Pack rats, aka woodrats, build their nests, called middens, from plant debris, rocks, animal parts, paper, and almost any other bits of detritus nearby. Frequently, they urinate on their middens. The urine crystalizes and encases the nest material, preserving it for as long as 50,000 years by some estimates. For paleobotanists, middens are a great source of information about how flora has changed over time. Zoologists study the animal remains and poop. And climatologists analyze the material for insight into past climates, even the most recent ice age that ended more than 11,000 years ago. In Smithsonian
, Sadie Witkowski digs into the topic, including a story about what historians learned excavating rats' nests in the walls of the 1808 Charleston, South Carolina home
of slave trader Nathaniel Russel:
Among the mass of organic matter, they found sewing pins, buttons, marbles, part of a uniform waistcoat, and even fragments of printed paper that could be dated to November 1833. The paper was darkened and curled but still legible once it was gently opened.
“It was protected from rain and moisture, and even though it’s sooty, it didn’t burn,” (University of Delaware art conservator Susan) Buck says. “So we just have all these fragile materials that normally wouldn’t survive.” Among the material, the team recovered scraps of an early writing primer, suggesting some of the enslaved workers living in the kitchen house has been learning to read and write.
To move beyond the written record, historians and conservators have looked for new clues in unlikely places. Common rats that surely plagued the occupants of the kitchen house on Nathaniel Russell’s estate have left behind an invaluable cache of items that reveal new details about the lives of people who are too frequently absent in the historical record.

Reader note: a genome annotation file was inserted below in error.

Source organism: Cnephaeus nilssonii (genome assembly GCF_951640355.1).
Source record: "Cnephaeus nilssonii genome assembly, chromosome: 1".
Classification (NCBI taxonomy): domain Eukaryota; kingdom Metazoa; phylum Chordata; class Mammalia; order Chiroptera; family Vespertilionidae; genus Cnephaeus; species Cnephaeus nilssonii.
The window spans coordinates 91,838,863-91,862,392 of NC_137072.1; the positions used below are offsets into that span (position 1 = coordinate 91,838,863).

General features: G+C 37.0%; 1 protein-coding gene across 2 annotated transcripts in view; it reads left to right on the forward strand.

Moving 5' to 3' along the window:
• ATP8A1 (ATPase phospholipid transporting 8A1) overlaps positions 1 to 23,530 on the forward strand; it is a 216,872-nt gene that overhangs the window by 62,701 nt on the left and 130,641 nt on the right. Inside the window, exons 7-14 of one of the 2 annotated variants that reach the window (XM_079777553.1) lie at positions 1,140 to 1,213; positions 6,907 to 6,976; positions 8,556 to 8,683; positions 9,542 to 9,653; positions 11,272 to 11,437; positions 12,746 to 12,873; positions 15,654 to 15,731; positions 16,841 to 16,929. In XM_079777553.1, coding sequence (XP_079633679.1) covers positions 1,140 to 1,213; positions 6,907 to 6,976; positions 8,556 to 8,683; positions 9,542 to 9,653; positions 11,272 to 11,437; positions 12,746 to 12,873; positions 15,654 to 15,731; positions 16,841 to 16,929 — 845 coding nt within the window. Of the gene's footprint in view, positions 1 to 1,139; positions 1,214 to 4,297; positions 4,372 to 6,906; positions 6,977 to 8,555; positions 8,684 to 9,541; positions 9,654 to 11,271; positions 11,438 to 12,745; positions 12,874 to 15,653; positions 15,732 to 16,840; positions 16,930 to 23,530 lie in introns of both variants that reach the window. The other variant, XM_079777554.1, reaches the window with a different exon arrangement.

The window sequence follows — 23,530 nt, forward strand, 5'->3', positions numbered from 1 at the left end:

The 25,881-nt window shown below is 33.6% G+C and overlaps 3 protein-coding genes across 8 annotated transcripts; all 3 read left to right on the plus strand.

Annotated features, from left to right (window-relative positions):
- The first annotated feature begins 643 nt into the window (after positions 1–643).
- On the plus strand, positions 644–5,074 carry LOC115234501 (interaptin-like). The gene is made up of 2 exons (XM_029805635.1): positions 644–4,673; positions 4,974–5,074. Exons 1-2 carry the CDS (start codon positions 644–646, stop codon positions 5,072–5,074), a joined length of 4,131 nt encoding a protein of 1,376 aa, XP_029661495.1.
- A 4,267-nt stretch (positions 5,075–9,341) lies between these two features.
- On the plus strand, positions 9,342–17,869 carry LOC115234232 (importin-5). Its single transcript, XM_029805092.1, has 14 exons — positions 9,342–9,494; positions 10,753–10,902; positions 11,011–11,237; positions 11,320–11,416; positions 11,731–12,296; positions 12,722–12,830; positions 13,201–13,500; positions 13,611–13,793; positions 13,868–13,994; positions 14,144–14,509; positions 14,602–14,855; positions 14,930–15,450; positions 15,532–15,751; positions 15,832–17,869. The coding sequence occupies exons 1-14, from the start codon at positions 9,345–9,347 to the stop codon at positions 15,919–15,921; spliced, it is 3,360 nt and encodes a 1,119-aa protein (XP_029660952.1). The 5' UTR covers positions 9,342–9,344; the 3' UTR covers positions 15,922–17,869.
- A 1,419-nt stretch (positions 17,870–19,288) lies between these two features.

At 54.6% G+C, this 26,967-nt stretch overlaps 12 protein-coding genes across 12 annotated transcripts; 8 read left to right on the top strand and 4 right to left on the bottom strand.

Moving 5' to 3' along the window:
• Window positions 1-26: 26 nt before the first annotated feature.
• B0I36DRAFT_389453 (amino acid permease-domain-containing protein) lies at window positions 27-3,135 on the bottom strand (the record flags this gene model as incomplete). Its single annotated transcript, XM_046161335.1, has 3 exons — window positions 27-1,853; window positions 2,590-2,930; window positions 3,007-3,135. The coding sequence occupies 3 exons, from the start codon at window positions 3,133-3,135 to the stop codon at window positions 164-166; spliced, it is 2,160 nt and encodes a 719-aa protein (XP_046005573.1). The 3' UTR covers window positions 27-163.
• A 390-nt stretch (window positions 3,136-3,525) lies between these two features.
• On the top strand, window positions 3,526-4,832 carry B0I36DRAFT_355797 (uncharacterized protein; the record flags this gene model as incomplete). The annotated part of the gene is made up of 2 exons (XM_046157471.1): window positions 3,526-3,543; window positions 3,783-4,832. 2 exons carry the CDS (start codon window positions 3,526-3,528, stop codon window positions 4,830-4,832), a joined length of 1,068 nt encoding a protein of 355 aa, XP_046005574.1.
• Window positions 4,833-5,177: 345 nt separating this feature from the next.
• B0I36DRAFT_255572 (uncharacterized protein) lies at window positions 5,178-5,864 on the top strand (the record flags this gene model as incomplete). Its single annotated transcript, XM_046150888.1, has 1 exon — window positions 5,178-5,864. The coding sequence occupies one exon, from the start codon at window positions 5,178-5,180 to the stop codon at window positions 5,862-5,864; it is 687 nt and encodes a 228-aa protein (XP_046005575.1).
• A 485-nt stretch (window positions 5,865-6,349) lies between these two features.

“When you open up a rat’s nest, it’s completely unexpected. You just can’t be prepared for it,” (architectural preservation researcher Rucha) Kamath says. “Sometimes you come across nothing; sometimes you come across a whole treasure chest.”
"From Ancient Seeds to Scraps of Clothing, Rats’ Nests Are Full of Treasures" (Smithsonian)
More: How Can Little Critters Teach Us About Climate? (NOAA/National Centers for Environmental Information)
The deadly 2013 El Reno tornado was 2.5 miles (4 km) wide and killed a team of tornado experts. But as Anton Seimon explains, his colleagues turned that tragedy into an opportunity to confirm a key element of tornado formation.
Some snakes have evolved the ability to glide through the air. For example, paradise tree snakes in southeastern Asia can launch off from a branch and fly as far as 10 meters. Scientists have known that the snakes flatten their bodies to gain lift but new research reveals that they also undulate their bodies as […]
We humans are castaways on an ocean of uncertainty. Since the beginnings of history, our ancestors sought knowledge and understanding about their lives, their relationship with the cosmos, and perhaps take a peek into their future. In such effort—long before the answers of science—earthlings developed a rich variety of divination practices and systems. Many forms […]
A guy on the Apple discussion forum started a thread titled, “Why do your Charger Cables have the lifespan of a housefly?” That question is probably enough to elicit a whole bunch of head nods from virtually everyone reading this, whether you’re an iPhone user, an Android owner or have virtually any device that needs […]
For all their power and capabilities, image editing software isn’t like sitting down to play a video game. You aren’t there to have fun. You’re likely looking to make a few minor tweaks to an image to make it ready to be shared, then you move on with satisfaction in a job well done. If […]
This is truly a golden age for fans of a big ginormous TV screen. Not too long ago, to buy a television over 40 inches usually meant wheeling one of those massive Mitsubishi or Toshiba projection monoliths into your home, consuming a vast portion of any room at a cost of potentially $7,000 to $8,000. […]